Slowing The COVID Spread

COVID-19 has become a part of our daily lives now, both as a nation and as part of a global society. It has changed the way we go about our lives and the way we look at the world around us. As cases continue to ebb and flow, we’ve learned about how to adjust, what we need to prioritize, and how to approach the impact this virus has had on our lives and our health. Along with everything else, dental health has been significantly impacted by COVID-19. We will likely continue to see that impact as we learn more about this virus and its effects on the body. 

 

Reducing the Spread of COVID-19, and COVID Complications, With Your Dental Health

While the only surefire way to protect completely against the spread of COVID-19 is for all of us to remain entirely isolated for an extended period of time, long-term isolation is simply not a viable solution. Whether you’re a frontline worker or you need to go to the grocery store once a week, most of us are incurring some risk of infection. Unfortunately, that also means that some folks are out and about and unknowingly COVID positive. So what can you do beyond regularly wearing a mask, washing hands properly and often, and maintaining social distancing to protect against the spread of COVID-19? As it turns out, there are some things you can do that are good for your oral health and may also offer some protection against the spread of COVID-19.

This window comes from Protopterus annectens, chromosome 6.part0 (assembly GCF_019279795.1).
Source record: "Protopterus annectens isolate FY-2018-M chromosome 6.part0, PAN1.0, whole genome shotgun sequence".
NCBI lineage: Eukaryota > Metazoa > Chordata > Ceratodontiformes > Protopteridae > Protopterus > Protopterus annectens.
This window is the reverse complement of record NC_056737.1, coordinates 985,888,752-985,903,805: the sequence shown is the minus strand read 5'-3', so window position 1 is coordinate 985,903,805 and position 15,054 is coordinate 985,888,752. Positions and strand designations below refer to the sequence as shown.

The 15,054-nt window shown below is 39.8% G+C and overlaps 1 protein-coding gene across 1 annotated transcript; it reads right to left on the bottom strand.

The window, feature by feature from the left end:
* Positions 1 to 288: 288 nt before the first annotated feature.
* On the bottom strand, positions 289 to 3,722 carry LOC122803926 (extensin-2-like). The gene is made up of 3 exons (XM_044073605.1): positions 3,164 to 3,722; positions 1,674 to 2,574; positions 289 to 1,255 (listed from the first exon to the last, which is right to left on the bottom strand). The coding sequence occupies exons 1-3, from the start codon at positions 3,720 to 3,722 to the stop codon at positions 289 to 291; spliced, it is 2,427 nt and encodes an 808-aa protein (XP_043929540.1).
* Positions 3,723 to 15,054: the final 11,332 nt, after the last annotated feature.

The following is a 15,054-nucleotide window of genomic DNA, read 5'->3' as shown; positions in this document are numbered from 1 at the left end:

Recent studies about oral health and COVID are promising. A recent study conducted by The Penn State College of Medicine found that rinsing with mouthwash for at least 30 seconds in a laboratory setting could inactivate 99.99% of the virus in the mouth for a period of time. In much the same way that hand washing destroys the protective membrane around the virus, rendering it inactive, mouthwash renders the virus inactive, too. Although further studies are needed in real settings where the viruses continue to replicate in other parts of the body, rinsing with certain mouthwashes could potentially provide one additional level of protection and help to reduce transmission risks. Moreover, in a study published in the British Dental Journal, researchers found a link between bacterial load in the mouth, poor oral health, and COVID-19 complications. This suggests that excellent oral health could help reduce the risk of these complications. Another study, published in the Journal of the California Dental Association, also found a link between gum disease and COVID-19 complications, further supporting the idea